By Pauline Dubkin Yearwood Dr. Joslyn Fisher (universally known as Joey) grew up in Houston in what she describes as a "healthy, loving" Jewish family with parents who were heavily involved in volunteer work.
When her mother became active in a Jewish organization that helped fund aid for victims of domestic abuse, "I had an opportunity to hear about family situations that were not as fortunate as mine," Fisher recalls. Over the years—as she graduated from Tufts University, then earned her medical degree from Baylor College of Medicine in Houston—she continued learning about domestic violence through her mother's volunteer work.
Some of it must have rubbed off. Today, Fisher, 36, is a domestic violence activist who directs an innovative interdisciplinary project designed to aid and treat victims of domestic abuse.
Fisher founded the VIVA (Volunteer Initiative vs. Violent Acts) Project after, having finished her training in internal medicine, she attended a meeting of a group that helped domestic violence victims and discovered that she was the only health professional there. She was immediately put in charge of the health committee.
Drawing on the collaborative skills that she developed working on moshavs (cooperative farms) in Israel while in high school and college, Fisher started VIVA, an intervention and prevention program that operates at two public hospitals and 14 clinics in Houston. By using the skills of physicians, nurses, social workers, chaplains and community advocates, the organization takes what Fisher calls "a three- or four-pronged approach" to domestic violence. In addition to treating women and helping them with referrals to other agencies, the organization offers educational programs, presentations and guidelines "to help health-care professionals ask the right questions." There is also a clinic where Fisher herself provides primary care.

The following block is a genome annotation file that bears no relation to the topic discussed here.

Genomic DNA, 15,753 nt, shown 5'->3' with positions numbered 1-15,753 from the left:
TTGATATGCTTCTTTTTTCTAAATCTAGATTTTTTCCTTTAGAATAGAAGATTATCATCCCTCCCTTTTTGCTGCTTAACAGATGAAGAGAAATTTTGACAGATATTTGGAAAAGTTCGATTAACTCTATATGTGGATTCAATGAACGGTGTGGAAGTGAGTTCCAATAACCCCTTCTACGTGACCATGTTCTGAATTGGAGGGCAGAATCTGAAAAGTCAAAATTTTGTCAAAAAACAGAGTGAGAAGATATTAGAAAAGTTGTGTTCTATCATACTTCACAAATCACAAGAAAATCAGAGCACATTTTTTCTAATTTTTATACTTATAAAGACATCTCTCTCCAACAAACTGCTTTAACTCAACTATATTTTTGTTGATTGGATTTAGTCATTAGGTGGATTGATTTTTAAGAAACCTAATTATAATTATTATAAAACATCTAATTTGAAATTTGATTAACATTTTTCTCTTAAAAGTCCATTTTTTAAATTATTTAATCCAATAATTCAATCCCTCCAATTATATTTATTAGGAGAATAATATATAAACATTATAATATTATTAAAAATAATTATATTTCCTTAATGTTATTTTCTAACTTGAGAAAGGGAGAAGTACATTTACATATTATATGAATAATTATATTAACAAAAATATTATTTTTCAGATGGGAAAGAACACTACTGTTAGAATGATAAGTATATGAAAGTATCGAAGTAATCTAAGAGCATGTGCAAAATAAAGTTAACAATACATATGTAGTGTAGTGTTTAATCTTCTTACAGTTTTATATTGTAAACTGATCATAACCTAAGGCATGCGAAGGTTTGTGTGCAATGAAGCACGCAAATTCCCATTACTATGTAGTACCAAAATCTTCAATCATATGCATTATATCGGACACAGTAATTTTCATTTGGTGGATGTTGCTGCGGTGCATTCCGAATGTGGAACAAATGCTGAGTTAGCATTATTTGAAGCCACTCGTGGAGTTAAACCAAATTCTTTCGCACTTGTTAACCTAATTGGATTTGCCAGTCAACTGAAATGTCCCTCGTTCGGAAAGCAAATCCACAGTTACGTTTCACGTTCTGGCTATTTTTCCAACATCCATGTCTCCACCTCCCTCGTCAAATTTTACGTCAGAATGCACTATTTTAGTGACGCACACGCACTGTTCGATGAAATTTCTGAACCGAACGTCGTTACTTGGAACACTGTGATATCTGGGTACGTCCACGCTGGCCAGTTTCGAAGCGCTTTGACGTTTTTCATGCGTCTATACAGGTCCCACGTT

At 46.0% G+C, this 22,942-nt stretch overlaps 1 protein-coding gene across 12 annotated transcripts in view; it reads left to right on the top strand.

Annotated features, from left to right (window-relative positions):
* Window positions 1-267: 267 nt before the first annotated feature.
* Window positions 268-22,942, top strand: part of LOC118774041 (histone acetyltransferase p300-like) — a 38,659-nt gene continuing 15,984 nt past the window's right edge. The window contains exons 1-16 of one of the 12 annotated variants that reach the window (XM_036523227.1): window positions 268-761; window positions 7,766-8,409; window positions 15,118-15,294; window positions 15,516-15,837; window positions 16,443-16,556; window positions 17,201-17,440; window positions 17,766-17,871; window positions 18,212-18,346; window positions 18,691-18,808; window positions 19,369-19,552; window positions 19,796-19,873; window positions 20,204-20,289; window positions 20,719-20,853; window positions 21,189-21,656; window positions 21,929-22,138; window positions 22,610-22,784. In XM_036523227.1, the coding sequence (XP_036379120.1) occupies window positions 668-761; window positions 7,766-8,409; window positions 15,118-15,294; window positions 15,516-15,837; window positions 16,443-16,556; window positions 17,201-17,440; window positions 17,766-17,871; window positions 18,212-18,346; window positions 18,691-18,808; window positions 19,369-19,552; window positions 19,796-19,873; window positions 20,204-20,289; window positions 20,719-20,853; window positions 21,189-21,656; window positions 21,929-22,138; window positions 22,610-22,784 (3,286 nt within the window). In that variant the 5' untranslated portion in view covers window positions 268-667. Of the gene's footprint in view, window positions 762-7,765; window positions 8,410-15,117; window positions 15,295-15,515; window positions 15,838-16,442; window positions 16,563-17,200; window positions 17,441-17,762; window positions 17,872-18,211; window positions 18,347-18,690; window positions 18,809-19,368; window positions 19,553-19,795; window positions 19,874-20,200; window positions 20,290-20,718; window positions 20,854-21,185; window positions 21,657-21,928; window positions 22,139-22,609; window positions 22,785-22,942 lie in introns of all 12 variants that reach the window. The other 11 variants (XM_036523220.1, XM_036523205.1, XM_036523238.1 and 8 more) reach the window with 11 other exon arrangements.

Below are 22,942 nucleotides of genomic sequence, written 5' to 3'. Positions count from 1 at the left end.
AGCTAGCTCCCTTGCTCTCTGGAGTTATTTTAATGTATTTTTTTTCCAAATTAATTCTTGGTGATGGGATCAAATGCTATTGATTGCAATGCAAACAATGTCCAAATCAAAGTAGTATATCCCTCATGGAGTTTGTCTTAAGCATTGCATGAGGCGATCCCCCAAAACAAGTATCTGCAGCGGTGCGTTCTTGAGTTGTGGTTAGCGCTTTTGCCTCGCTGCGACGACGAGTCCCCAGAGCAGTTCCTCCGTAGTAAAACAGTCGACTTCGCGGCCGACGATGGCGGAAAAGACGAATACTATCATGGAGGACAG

One of the main tasks of the organization is to educate other professionals. "We try to teach them that victims of domestic violence are not just the people with a black eye," she says. "A woman might come in with pelvic pain or some other kind of chronic pain. We teach them to make sure they ask their patients about their relationships."
Since Fisher founded the project, her life has become more of a juggling act. She and husband Ron, also a physician, are now the parents of six-month-old Jackson—luckily, "a very easy baby." After taking three months off, Fisher is back at work at the VIVA clinic at Ben Taub General Hospital and to teaching at the Baylor College of Medicine.
"It's challenging but very rewarding," she says of the project's work. "You hear such stories...It's frustrating and it makes me angry that there is so much violence in the world, but if you can make small strides, you can make it a little better. And we do have our success stories."
Pauline Dubkin Yearwood is managing editor of the Chicago Jewish News.